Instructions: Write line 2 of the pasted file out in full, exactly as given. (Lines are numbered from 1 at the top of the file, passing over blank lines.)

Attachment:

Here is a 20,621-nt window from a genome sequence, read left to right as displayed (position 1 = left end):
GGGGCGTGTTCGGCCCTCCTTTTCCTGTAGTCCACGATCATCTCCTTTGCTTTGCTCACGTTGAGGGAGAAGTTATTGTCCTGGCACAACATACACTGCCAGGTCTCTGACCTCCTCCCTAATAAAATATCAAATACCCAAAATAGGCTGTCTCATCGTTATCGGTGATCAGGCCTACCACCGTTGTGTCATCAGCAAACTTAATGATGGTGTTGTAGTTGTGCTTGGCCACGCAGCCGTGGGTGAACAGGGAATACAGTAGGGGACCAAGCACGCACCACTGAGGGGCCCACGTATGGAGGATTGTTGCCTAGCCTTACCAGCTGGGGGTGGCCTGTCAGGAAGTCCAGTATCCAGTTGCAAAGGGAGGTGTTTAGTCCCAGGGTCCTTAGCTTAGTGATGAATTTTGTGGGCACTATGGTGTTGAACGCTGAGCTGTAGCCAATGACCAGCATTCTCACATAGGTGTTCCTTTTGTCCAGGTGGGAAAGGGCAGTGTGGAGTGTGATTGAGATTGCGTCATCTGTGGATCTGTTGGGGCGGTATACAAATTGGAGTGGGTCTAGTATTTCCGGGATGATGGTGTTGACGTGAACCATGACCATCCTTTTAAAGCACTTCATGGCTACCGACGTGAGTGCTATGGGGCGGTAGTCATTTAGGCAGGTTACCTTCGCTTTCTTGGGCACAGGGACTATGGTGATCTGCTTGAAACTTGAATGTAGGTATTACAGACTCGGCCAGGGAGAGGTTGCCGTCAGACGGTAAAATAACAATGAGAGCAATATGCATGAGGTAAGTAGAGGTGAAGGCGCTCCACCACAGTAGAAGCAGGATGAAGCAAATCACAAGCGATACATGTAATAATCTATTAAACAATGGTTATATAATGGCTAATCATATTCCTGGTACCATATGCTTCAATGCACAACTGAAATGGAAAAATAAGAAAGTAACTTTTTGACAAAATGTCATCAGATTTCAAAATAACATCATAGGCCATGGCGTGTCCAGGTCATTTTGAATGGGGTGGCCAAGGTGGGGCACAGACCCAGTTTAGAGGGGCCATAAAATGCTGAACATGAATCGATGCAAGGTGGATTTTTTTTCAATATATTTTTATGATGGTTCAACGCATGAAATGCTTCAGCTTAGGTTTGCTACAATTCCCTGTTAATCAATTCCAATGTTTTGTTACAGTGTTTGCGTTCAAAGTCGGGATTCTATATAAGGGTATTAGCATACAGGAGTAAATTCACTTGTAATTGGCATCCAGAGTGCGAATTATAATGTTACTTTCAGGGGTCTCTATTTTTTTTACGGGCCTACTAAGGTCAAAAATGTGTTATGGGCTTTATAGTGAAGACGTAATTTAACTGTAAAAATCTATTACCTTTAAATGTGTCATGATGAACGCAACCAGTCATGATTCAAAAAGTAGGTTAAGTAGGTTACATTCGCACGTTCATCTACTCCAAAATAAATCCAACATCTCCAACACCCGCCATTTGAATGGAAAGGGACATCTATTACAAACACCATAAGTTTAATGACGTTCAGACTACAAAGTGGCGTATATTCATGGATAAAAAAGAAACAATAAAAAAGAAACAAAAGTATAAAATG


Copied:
GGGGCGTGTTCGGCCCTCCTTTTCCTGTAGTCCACGATCATCTCCTTTGCTTTGCTCACGTTGAGGGAGAAGTTATTGTCCTGGCACAACATACACTGCCAGGTCTCTGACCTCCTCCCTAATAAAATATCAAATACCCAAAATAGGCTGTCTCATCGTTATCGGTGATCAGGCCTACCACCGTTGTGTCATCAGCAAACTTAATGATGGTGTTGTAGTTGTGCTTGGCCACGCAGCCGTGGGTGAACAGGGAATACAGTAGGGGACCAAGCACGCACCACTGAGGGGCCCACGTATGGAGGATTGTTGCCTAGCCTTACCAGCTGGGGGTGGCCTGTCAGGAAGTCCAGTATCCAGTTGCAAAGGGAGGTGTTTAGTCCCAGGGTCCTTAGCTTAGTGATGAATTTTGTGGGCACTATGGTGTTGAACGCTGAGCTGTAGCCAATGACCAGCATTCTCACATAGGTGTTCCTTTTGTCCAGGTGGGAAAGGGCAGTGTGGAGTGTGATTGAGATTGCGTCATCTGTGGATCTGTTGGGGCGGTATACAAATTGGAGTGGGTCTAGTATTTCCGGGATGATGGTGTTGACGTGAACCATGACCATCCTTTTAAAGCACTTCATGGCTACCGACGTGAGTGCTATGGGGCGGTAGTCATTTAGGCAGGTTACCTTCGCTTTCTTGGGCACAGGGACTATGGTGATCTGCTTGAAACTTGAATGTAGGTATTACAGACTCGGCCAGGGAGAGGTTGCCGTCAGACGGTAAAATAACAATGAGAGCAATATGCATGAGGTAAGTAGAGGTGAAGGCGCTCCACCACAGTAGAAGCAGGATGAAGCAAATCACAAGCGATACATGTAATAATCTATTAAACAATGGTTATATAATGGCTAATCATATTCCTGGTACCATATGCTTCAATGCACAACTGAAATGGAAAAATAAGAAAGTAACTTTTTGACAAAATGTCATCAGATTTCAAAATAACATCATAGGCCATGGCGTGTCCAGGTCATTTTGAATGGGGTGGCCAAGGTGGGGCACAGACCCAGTTTAGAGGGGCCATAAAATGCTGAACATGAATCGATGCAAGGTGGATTTTTTTTCAATATATTTTTATGATGGTTCAACGCATGAAATGCTTCAGCTTAGGTTTGCTACAATTCCCTGTTAATCAATTCCAATGTTTTGTTACAGTGTTTGCGTTCAAAGTCGGGATTCTATATAAGGGTATTAGCATACAGGAGTAAATTCACTTGTAATTGGCATCCAGAGTGCGAATTATAATGTTACTTTCAGGGGTCTCTATTTTTTTTACGGGCCTACTAAGGTCAAAAATGTGTTATGGGCTTTATAGTGAAGACGTAATTTAACTGTAAAAATCTATTACCTTTAAATGTGTCATGATGAACGCAACCAGTCATGATTCAAAAAGTAGGTTAAGTAGGTTACATTCGCACGTTCATCTACTCCAAAATAAATCCAACATCTCCAACACCCGCCATTTGAATGGAAAGGGACATCTATTACAAACACCATAAGTTTAATGACGTTCAGACTACAAAGTGGCGTATATTCATGGATAAAAAAGAAACAATAAAAAAGAAACAAAAGTATAAAATG